Purpose: why do you exist?

Why does your organisation exist? Because if you can’t articulate your purpose, then I’m not sure how you determine your strategy. That might seem a simple question, and yet if you asked your executive team I wonder how many different answers you would get?

Argenti offers a very simple articulation of corporate purpose comprising three essential elements:

  • Cui bono? Who is the intended beneficiary

  • What is the intended benefit?

  • And how much is satisfactory?

Notice his focus on ‘intended’ beneficiary. Marc Benioff – the Chairman and CEO of Salesforce – argues that business is about driving broader stakeholder value and improving the state of the world. For companies, other than not-for-profits, this construct arguably fails the ‘intended beneficiary’ test.

Argenti argues that for companies the only measure is ‘a satisfactory return on the owners’ investment’. He ‘fesses up’ to feeling disheartened when people deny that profit is the aim of companies. Wesfarmers, one of Australia’s most successful corporations, has long followed the Argenti planning system. It is an unabashed adherent to the mantra of shareholder value. I’m not sure if that led them to the Argenti planning system, or if Argenti helped shape this world view. But it has served them well!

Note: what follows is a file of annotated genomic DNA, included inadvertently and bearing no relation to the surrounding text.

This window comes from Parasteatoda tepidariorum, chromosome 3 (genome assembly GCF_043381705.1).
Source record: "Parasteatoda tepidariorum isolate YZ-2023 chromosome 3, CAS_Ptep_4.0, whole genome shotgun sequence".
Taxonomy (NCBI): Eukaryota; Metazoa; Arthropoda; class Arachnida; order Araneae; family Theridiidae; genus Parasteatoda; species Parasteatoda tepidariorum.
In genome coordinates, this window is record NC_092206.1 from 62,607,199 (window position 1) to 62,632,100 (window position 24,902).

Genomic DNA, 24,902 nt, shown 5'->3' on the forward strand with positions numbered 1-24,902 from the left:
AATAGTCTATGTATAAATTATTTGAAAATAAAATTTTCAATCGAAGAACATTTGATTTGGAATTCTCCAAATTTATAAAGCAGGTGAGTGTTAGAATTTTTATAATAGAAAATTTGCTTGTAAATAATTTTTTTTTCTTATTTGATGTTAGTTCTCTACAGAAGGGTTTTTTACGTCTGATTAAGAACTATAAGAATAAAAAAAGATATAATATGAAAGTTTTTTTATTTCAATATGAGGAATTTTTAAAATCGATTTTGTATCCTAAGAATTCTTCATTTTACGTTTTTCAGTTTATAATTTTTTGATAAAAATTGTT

This view of the primacy of shareholder value is much loved by many, and the implications of not delivering on shareholder value are ever present. The market can be pretty harsh when the returns are not ‘satisfactory’ as evidenced in this article: Resource sector CEO's face killing season amid commodities slump.

But it is easy to find many highly respected business leaders who argue against the cult of shareholder value. Counter-intuitively, Rosabeth Moss Kanter has argued:

“The companies that are most successful at maximising shareholder value over time are those that aim toward goals other than maximising shareholder value”